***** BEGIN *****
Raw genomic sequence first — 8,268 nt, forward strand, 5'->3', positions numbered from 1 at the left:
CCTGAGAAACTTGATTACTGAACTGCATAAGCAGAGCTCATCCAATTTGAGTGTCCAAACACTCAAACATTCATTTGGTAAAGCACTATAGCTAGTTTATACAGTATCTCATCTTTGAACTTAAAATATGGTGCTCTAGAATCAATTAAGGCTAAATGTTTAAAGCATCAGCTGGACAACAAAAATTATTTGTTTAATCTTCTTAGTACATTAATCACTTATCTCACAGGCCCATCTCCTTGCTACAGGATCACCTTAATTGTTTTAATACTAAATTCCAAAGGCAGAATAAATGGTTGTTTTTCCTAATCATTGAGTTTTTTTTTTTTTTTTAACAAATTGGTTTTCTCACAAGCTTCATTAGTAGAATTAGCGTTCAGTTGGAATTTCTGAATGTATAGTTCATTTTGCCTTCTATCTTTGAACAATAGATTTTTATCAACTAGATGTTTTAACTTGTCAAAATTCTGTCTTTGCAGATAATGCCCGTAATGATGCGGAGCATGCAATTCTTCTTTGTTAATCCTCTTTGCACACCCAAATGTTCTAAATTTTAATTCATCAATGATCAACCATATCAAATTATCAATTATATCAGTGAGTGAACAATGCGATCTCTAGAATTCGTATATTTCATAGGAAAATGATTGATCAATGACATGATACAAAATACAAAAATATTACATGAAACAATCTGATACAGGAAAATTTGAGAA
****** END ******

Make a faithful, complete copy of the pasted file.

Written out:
Raw genomic sequence first — 8,268 nt, forward strand, 5'->3', positions numbered from 1 at the left:
CCTGAGAAACTTGATTACTGAACTGCATAAGCAGAGCTCATCCAATTTGAGTGTCCAAACACTCAAACATTCATTTGGTAAAGCACTATAGCTAGTTTATACAGTATCTCATCTTTGAACTTAAAATATGGTGCTCTAGAATCAATTAAGGCTAAATGTTTAAAGCATCAGCTGGACAACAAAAATTATTTGTTTAATCTTCTTAGTACATTAATCACTTATCTCACAGGCCCATCTCCTTGCTACAGGATCACCTTAATTGTTTTAATACTAAATTCCAAAGGCAGAATAAATGGTTGTTTTTCCTAATCATTGAGTTTTTTTTTTTTTTTTAACAAATTGGTTTTCTCACAAGCTTCATTAGTAGAATTAGCGTTCAGTTGGAATTTCTGAATGTATAGTTCATTTTGCCTTCTATCTTTGAACAATAGATTTTTATCAACTAGATGTTTTAACTTGTCAAAATTCTGTCTTTGCAGATAATGCCCGTAATGATGCGGAGCATGCAATTCTTCTTTGTTAATCCTCTTTGCACACCCAAATGTTCTAAATTTTAATTCATCAATGATCAACCATATCAAATTATCAATTATATCAGTGAGTGAACAATGCGATCTCTAGAATTCGTATATTTCATAGGAAAATGATTGATCAATGACATGATACAAAATACAAAAATATTACATGAAACAATCTGATACAGGAAAATTTGAGAA